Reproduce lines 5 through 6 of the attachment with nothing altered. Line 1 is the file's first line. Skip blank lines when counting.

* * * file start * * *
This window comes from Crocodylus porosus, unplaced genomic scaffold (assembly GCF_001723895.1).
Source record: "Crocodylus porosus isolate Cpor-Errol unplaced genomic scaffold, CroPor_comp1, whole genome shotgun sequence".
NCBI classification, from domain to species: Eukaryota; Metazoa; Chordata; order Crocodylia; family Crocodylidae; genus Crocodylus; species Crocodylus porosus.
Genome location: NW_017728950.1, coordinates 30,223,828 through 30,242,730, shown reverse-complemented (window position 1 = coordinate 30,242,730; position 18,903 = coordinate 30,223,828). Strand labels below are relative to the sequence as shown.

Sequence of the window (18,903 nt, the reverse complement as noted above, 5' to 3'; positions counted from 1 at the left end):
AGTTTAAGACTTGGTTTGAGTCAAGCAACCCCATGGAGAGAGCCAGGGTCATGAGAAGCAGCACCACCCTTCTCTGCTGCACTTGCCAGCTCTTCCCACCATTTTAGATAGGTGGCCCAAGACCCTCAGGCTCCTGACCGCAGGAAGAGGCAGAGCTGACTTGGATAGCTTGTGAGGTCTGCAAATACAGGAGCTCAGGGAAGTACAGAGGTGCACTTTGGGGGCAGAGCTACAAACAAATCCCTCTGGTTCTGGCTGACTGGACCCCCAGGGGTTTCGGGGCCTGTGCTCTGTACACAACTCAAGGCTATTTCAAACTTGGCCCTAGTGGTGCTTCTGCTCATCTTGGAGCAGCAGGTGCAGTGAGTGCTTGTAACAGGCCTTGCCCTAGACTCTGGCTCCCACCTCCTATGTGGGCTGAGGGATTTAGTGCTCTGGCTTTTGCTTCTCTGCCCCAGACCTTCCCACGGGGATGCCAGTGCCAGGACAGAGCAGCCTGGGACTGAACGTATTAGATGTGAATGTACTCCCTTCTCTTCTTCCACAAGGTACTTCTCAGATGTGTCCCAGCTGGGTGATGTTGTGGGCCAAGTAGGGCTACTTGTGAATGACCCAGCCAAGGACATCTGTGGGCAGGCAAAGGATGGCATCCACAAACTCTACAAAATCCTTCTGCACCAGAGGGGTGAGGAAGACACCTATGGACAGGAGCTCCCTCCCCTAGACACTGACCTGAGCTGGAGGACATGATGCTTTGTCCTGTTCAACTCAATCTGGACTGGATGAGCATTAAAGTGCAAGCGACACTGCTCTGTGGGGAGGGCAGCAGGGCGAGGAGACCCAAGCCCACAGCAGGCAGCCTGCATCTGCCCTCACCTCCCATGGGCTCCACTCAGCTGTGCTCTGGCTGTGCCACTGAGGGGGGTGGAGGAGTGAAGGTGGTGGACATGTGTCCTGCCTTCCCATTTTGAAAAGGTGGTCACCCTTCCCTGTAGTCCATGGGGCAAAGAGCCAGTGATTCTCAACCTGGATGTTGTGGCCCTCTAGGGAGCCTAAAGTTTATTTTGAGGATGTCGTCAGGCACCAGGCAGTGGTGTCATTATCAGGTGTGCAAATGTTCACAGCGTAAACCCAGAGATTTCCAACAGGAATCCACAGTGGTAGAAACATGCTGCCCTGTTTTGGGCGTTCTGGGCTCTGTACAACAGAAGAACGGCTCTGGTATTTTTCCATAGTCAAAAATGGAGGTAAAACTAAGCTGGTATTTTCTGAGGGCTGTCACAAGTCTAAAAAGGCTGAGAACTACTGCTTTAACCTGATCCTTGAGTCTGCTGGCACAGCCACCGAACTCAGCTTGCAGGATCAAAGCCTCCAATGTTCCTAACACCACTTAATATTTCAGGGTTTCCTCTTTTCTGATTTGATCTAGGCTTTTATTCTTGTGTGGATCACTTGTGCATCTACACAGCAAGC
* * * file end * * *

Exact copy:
Sequence of the window (18,903 nt, the reverse complement as noted above, 5' to 3'; positions counted from 1 at the left end):
AGTTTAAGACTTGGTTTGAGTCAAGCAACCCCATGGAGAGAGCCAGGGTCATGAGAAGCAGCACCACCCTTCTCTGCTGCACTTGCCAGCTCTTCCCACCATTTTAGATAGGTGGCCCAAGACCCTCAGGCTCCTGACCGCAGGAAGAGGCAGAGCTGACTTGGATAGCTTGTGAGGTCTGCAAATACAGGAGCTCAGGGAAGTACAGAGGTGCACTTTGGGGGCAGAGCTACAAACAAATCCCTCTGGTTCTGGCTGACTGGACCCCCAGGGGTTTCGGGGCCTGTGCTCTGTACACAACTCAAGGCTATTTCAAACTTGGCCCTAGTGGTGCTTCTGCTCATCTTGGAGCAGCAGGTGCAGTGAGTGCTTGTAACAGGCCTTGCCCTAGACTCTGGCTCCCACCTCCTATGTGGGCTGAGGGATTTAGTGCTCTGGCTTTTGCTTCTCTGCCCCAGACCTTCCCACGGGGATGCCAGTGCCAGGACAGAGCAGCCTGGGACTGAACGTATTAGATGTGAATGTACTCCCTTCTCTTCTTCCACAAGGTACTTCTCAGATGTGTCCCAGCTGGGTGATGTTGTGGGCCAAGTAGGGCTACTTGTGAATGACCCAGCCAAGGACATCTGTGGGCAGGCAAAGGATGGCATCCACAAACTCTACAAAATCCTTCTGCACCAGAGGGGTGAGGAAGACACCTATGGACAGGAGCTCCCTCCCCTAGACACTGACCTGAGCTGGAGGACATGATGCTTTGTCCTGTTCAACTCAATCTGGACTGGATGAGCATTAAAGTGCAAGCGACACTGCTCTGTGGGGAGGGCAGCAGGGCGAGGAGACCCAAGCCCACAGCAGGCAGCCTGCATCTGCCCTCACCTCCCATGGGCTCCACTCAGCTGTGCTCTGGCTGTGCCACTGAGGGGGGTGGAGGAGTGAAGGTGGTGGACATGTGTCCTGCCTTCCCATTTTGAAAAGGTGGTCACCCTTCCCTGTAGTCCATGGGGCAAAGAGCCAGTGATTCTCAACCTGGATGTTGTGGCCCTCTAGGGAGCCTAAAGTTTATTTTGAGGATGTCGTCAGGCACCAGGCAGTGGTGTCATTATCAGGTGTGCAAATGTTCACAGCGTAAACCCAGAGATTTCCAACAGGAATCCACAGTGGTAGAAACATGCTGCCCTGTTTTGGGCGTTCTGGGCTCTGTACAACAGAAGAACGGCTCTGGTATTTTTCCATAGTCAAAAATGGAGGTAAAACTAAGCTGGTATTTTCTGAGGGCTGTCACAAGTCTAAAAAGGCTGAGAACTACTGCTTTAACCTGATCCTTGAGTCTGCTGGCACAGCCACCGAACTCAGCTTGCAGGATCAAAGCCTCCAATGTTCCTAACACCACTTAATATTTCAGGGTTTCCTCTTTTCTGATTTGATCTAGGCTTTTATTCTTGTGTGGATCACTTGTGCATCTACACAGCAAGC